Surrogacy Vs. Egg Donation: How Are They Similar and How Are They Different?

Women who are passionate about helping others, or have had friends or family members who have struggled with infertility, often want to know how they can help people achieve the families of their dreams. Egg donation and gestational surrogacy are two of the ways that women can help those who aren’t able to have their own children. However, the two procedures often get confused with each other, causing misconceptions about who can do egg donation or gestational surrogacy, and what each entails. What follows is a discussion of how they are similar and how they are very different.

Some Frequently Asked Questions

We get a lot of questions about the differences between egg donation and gestational surrogacy, and even more questions about what the requirements and procedures are for both. We love answering these questions because education is key for both the donor or surrogate and for the intended “recipient”/parent(s). Here are a few of the most frequently asked questions:

Q: Do they harvest your eggs at the same time they do the transfer?

A: Not even possible. With egg donation you are given hormones to promote the production of eggs. With surrogacy you are given hormones that suppress egg production and ovulation. Furthermore, it is rare (and ill-advised) for a surrogate to use her own eggs, unless she is related to one of the intended parents.

Q: You have to be YOUNG to be a surrogate, right? Like under 28?

A: Unlike donating eggs, gestational carriers can be older than 28 or 30, even up to low 40s in some cases. Most egg donation agencies prefer you to be under the age of 28-30 because egg quality is known to deteriorate after your 20s. Your uterus can be giving the gift of life for much longer than your ovaries!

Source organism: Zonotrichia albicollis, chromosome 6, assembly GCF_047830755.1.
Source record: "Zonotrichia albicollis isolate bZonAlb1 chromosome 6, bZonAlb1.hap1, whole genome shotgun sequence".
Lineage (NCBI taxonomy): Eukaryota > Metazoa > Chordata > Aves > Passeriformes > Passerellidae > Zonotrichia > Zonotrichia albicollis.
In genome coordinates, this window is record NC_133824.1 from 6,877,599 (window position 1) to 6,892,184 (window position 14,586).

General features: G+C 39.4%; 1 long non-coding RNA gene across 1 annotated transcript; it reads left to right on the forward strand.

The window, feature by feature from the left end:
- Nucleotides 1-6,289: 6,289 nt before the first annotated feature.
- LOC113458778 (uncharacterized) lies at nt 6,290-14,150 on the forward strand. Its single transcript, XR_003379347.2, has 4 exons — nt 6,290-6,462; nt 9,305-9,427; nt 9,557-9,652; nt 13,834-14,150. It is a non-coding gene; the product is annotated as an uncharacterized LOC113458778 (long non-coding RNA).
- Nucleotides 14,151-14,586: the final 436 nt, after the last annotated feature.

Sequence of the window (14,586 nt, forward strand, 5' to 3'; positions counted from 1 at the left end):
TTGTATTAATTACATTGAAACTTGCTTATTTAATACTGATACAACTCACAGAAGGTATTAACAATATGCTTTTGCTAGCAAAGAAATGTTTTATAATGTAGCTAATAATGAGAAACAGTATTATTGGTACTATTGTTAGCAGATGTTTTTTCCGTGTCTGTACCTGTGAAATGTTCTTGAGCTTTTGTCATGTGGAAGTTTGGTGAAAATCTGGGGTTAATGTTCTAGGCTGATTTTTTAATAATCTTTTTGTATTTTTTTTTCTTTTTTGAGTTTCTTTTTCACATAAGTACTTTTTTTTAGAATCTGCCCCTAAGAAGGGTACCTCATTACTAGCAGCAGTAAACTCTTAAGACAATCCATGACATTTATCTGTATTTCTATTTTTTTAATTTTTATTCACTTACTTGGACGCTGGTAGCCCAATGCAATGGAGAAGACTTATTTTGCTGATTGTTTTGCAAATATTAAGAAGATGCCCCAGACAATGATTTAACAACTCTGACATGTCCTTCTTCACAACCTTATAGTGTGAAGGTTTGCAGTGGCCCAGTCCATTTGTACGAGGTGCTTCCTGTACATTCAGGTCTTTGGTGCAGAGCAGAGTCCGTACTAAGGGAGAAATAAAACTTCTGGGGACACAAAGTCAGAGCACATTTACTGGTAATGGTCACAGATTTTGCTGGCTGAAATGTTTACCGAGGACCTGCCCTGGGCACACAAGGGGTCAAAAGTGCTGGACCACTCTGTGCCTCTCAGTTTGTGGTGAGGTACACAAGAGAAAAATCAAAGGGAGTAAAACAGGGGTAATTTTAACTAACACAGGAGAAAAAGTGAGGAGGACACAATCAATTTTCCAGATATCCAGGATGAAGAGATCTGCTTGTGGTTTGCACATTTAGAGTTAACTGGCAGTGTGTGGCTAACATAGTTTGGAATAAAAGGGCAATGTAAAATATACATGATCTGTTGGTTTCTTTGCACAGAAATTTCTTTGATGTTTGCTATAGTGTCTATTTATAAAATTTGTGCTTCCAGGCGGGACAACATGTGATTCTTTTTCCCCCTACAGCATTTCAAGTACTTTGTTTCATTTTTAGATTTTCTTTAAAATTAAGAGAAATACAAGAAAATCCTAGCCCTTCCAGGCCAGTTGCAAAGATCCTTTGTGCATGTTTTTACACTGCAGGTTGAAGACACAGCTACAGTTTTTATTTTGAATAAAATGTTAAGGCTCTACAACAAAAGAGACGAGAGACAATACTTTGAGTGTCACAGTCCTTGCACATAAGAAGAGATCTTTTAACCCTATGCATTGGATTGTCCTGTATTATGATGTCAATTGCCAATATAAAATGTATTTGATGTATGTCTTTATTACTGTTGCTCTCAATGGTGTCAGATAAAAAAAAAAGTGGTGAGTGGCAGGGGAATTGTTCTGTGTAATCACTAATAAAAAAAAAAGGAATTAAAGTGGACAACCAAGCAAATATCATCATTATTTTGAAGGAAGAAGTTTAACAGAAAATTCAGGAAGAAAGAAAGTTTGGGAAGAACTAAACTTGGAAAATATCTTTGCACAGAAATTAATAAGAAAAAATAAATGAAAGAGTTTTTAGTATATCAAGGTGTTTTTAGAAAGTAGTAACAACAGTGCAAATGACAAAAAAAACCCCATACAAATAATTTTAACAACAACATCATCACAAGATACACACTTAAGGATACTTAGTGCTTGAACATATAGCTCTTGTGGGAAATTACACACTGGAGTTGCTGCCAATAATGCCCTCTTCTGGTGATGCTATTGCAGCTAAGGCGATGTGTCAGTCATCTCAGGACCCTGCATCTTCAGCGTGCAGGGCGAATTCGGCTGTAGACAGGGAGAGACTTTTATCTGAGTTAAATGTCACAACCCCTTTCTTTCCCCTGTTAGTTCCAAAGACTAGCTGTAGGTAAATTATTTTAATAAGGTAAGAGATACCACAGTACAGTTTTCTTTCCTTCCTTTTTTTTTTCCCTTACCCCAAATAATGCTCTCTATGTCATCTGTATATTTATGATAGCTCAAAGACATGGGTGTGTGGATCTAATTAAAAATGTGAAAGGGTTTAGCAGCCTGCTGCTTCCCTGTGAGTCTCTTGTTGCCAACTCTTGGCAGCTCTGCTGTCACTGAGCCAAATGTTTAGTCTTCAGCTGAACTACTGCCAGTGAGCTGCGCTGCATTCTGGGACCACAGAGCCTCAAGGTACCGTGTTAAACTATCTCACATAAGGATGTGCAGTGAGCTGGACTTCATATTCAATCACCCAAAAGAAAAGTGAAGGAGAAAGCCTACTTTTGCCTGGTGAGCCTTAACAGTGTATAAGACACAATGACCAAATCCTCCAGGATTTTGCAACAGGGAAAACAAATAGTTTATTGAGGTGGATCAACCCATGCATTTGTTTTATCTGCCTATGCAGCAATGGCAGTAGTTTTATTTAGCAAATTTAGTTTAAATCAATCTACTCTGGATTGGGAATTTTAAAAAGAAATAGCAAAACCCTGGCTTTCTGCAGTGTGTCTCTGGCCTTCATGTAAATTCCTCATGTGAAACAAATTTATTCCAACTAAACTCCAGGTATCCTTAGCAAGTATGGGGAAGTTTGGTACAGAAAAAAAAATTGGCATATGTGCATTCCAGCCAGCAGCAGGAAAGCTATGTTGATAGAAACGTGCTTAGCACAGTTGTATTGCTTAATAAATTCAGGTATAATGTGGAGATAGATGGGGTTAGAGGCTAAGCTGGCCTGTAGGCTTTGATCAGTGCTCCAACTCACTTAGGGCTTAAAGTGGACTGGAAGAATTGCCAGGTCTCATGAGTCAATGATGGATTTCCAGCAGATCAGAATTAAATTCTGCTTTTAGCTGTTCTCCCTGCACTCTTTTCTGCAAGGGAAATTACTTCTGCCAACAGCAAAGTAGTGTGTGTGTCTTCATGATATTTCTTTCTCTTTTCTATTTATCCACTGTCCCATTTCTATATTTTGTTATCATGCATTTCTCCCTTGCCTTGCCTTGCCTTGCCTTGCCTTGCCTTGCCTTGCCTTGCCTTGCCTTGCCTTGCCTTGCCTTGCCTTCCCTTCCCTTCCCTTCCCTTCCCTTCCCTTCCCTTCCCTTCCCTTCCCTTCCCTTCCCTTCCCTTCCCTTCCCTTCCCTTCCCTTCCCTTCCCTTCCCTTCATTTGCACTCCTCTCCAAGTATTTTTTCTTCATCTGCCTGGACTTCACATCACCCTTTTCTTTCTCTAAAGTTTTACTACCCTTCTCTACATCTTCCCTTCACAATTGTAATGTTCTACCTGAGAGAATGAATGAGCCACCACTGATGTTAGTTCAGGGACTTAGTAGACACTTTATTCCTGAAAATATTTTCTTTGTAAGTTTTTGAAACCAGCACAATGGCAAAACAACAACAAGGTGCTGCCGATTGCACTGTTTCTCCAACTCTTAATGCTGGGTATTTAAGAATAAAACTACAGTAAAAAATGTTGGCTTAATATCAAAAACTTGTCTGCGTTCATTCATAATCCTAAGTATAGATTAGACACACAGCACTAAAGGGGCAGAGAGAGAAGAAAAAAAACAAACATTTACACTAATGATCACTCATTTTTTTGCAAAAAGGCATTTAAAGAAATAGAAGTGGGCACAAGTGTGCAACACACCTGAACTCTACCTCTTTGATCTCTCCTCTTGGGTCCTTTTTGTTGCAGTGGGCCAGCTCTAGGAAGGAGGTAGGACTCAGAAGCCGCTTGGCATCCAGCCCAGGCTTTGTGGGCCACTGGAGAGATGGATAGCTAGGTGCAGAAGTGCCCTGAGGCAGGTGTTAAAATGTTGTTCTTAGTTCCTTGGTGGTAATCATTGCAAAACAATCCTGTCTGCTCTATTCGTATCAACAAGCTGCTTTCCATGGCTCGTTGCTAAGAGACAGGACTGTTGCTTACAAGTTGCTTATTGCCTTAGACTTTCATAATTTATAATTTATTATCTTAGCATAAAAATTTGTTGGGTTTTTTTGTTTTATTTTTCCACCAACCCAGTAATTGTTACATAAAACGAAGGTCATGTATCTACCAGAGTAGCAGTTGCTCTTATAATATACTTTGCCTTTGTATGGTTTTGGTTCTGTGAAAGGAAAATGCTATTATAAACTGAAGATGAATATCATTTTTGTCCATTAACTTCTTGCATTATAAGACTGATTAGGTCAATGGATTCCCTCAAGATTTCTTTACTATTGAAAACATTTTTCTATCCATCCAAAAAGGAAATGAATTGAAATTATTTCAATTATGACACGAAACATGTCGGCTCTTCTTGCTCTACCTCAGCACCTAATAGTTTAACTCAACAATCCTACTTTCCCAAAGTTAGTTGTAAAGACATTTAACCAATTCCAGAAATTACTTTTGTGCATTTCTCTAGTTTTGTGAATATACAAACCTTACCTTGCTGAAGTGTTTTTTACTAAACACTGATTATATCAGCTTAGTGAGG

Q: My friend was a surrogate in college because it was the best way for her to earn some quick money!

A: While it is possible that your friend was a surrogate in college, it would be less likely, because she would have needed to be a mother already. It’s much more likely that she was an egg donor, and it wasn’t “quick” money – it takes a real time commitment (not to mention the physical commitment) to be an egg donor.

Here are some other key facts that you may not have had at your fingertips about the differences between being an egg donor and being a gestational carrier.

Egg donation is:

  • Often anonymous (the donor doesn’t know the identity of the recipients and vice versa)
  • Completely possible even if you haven’t had your own children
  • Usually a 6-month commitment
  • Your genetic material (your eggs!)
  • Usually for women between 21 and 30
  • Compensated at around $5,000 – $7,000
  • For single recipients, for same sex couple recipients, or for a recipient who is able to carry her own child, but doesn’t have any viable eggs, so uses an egg donor but not a surrogate

Being a gestational carrier is:

  • Being matched with known intended parents through an agency or through self-matching
  • Having had your own children that you gave birth to as a requirement
  • At least a 9-month commitment (after adding in matching, legal, and preparation for embryo transfer, more like 12 months – 18 months
  • In no way being genetically related to the embryo (except for in very particular cases)
  • For surrogates aged 21 to 40
  • Compensated usually between $20,000 and $45,000
  •  For intended parents who are not able to be pregnant with their own babies

Egg donors and surrogates do have sometimes have similarities as well, like having regular menstrual cycles, being physically and emotionally healthy, being non-smokers, not using prescription or recreational drugs, and willing to make a big commitment to helping someone else with the greatest gift – the chance at their own baby! If you have more questions, or are ready to learn more about becoming a surrogate, please contact us!